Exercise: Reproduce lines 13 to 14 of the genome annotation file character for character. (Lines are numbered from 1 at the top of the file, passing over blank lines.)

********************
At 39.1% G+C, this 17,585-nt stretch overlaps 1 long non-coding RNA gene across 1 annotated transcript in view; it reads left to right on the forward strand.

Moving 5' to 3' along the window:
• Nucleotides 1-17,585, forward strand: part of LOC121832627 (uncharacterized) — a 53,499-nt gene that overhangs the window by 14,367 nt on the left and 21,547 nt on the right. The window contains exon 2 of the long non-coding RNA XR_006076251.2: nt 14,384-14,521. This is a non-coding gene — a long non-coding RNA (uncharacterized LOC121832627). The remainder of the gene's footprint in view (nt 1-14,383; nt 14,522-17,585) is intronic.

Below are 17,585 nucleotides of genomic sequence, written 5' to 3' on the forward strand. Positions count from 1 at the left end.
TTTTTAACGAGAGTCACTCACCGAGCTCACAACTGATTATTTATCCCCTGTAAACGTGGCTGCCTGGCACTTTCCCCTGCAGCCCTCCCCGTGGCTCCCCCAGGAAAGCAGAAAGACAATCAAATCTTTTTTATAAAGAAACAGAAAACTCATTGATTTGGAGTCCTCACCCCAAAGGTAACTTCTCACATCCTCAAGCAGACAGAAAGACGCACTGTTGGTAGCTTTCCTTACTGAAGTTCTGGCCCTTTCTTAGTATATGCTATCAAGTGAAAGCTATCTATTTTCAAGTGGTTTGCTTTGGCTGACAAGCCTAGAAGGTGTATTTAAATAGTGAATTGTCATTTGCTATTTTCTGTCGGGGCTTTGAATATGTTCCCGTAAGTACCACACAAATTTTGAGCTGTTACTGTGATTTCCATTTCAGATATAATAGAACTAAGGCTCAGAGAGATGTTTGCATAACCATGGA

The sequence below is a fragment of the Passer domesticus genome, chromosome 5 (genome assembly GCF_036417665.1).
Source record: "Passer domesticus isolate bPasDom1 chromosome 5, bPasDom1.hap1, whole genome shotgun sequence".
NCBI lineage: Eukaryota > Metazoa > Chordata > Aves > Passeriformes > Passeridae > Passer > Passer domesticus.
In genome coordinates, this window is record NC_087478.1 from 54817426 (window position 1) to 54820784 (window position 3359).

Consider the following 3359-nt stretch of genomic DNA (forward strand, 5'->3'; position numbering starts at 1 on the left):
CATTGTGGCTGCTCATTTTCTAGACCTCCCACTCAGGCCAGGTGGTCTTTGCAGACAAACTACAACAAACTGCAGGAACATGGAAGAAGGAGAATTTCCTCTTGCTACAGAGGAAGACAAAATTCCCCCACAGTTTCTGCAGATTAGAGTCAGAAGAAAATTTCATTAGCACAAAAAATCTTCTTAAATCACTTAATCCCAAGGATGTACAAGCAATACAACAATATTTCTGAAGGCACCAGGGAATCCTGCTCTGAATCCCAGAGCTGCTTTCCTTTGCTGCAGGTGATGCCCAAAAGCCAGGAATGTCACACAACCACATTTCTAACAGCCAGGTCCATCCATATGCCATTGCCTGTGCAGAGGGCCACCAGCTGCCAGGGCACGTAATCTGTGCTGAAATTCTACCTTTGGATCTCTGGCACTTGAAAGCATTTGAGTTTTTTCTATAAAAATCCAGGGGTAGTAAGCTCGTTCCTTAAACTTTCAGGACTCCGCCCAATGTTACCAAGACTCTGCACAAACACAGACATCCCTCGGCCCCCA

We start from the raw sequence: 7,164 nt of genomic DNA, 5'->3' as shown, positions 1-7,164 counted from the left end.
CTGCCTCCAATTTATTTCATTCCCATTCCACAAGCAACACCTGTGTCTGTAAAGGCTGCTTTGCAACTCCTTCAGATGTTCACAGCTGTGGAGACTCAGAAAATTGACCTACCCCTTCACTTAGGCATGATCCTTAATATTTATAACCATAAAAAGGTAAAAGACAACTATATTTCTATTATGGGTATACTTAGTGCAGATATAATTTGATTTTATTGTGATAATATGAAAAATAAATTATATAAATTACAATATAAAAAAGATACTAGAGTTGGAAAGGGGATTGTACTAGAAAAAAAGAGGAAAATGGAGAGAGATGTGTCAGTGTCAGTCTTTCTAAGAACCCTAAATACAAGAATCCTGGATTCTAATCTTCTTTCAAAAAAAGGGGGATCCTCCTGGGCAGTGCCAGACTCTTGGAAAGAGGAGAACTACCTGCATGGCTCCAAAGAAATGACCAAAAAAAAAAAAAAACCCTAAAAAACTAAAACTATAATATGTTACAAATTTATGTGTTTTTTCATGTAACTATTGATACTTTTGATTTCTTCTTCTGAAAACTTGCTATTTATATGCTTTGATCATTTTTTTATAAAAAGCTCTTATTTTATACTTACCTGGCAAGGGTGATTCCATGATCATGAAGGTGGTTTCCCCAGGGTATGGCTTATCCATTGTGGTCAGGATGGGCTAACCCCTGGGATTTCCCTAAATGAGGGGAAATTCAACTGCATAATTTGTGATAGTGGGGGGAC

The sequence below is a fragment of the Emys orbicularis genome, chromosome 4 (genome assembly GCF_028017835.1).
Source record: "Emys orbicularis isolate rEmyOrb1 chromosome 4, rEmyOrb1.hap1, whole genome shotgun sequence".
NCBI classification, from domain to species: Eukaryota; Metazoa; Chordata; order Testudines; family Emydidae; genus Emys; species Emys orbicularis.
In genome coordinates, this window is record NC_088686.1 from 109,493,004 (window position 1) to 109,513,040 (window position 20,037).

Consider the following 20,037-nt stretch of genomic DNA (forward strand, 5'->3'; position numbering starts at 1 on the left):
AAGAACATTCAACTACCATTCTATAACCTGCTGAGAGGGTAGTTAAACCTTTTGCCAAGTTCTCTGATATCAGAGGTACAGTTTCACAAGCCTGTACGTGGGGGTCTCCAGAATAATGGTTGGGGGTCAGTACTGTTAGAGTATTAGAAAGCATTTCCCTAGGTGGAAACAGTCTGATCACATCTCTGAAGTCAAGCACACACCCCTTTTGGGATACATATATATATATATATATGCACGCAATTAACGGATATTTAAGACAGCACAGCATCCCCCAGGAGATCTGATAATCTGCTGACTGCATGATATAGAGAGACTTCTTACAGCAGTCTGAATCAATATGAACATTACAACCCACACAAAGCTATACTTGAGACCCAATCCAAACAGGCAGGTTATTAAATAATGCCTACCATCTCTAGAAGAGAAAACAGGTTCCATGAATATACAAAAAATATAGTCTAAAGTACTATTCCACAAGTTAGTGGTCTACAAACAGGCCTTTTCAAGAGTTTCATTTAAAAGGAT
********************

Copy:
CTGCCTCCAATTTATTTCATTCCCATTCCACAAGCAACACCTGTGTCTGTAAAGGCTGCTTTGCAACTCCTTCAGATGTTCACAGCTGTGGAGACTCAGAAAATTGACCTACCCCTTCACTTAGGCATGATCCTTAATATTTATAACCATAAAAAGGTAAAAGACAACTATATTTCTATTATGGGTATACTTAGTGCAGATATAATTTGATTTTATTGTGATAATATGAAAAATAAATTATATAAATTACAATATAAAAAAGATACTAGAGTTGGAAAGGGGATTGTACTAGAAAAAAAGAGGAAAATGGAGAGAGATGTGTCAGTGTCAGTCTTTCTAAGAACCCTAAATACAAGAATCCTGGATTCTAATCTTCTTTCAAAAAAAGGGGGATCCTCCTGGGCAGTGCCAGACTCTTGGAAAGAGGAGAACTACCTGCATGGCTCCAAAGAAATGACCAAAAAAAAAAAAAAACCCTAAAAAACTAAAACTATAATATGTTACAAATTTATGTGTTTTTTCATGTAACTATTGATACTTTTGATTTCTTCTTCTGAAAACTTGCTATTTATATGCTTTGATCATTTTTTTATAAAAAGCTCTTATTTTATACTTACCTGGCAAGGGTGATTCCATGATCATGAAGGTGGTTTCCCCAGGGTATGGCTTATCCATTGTGGTCAGGATGGGCTAACCCCTGGGATTTCCCTAAATGAGGGGAAATTCAACTGCATAATTTGTGATAGTGGGGGGAC

The sequence below is a fragment of the Emys orbicularis genome, chromosome 4 (genome assembly GCF_028017835.1).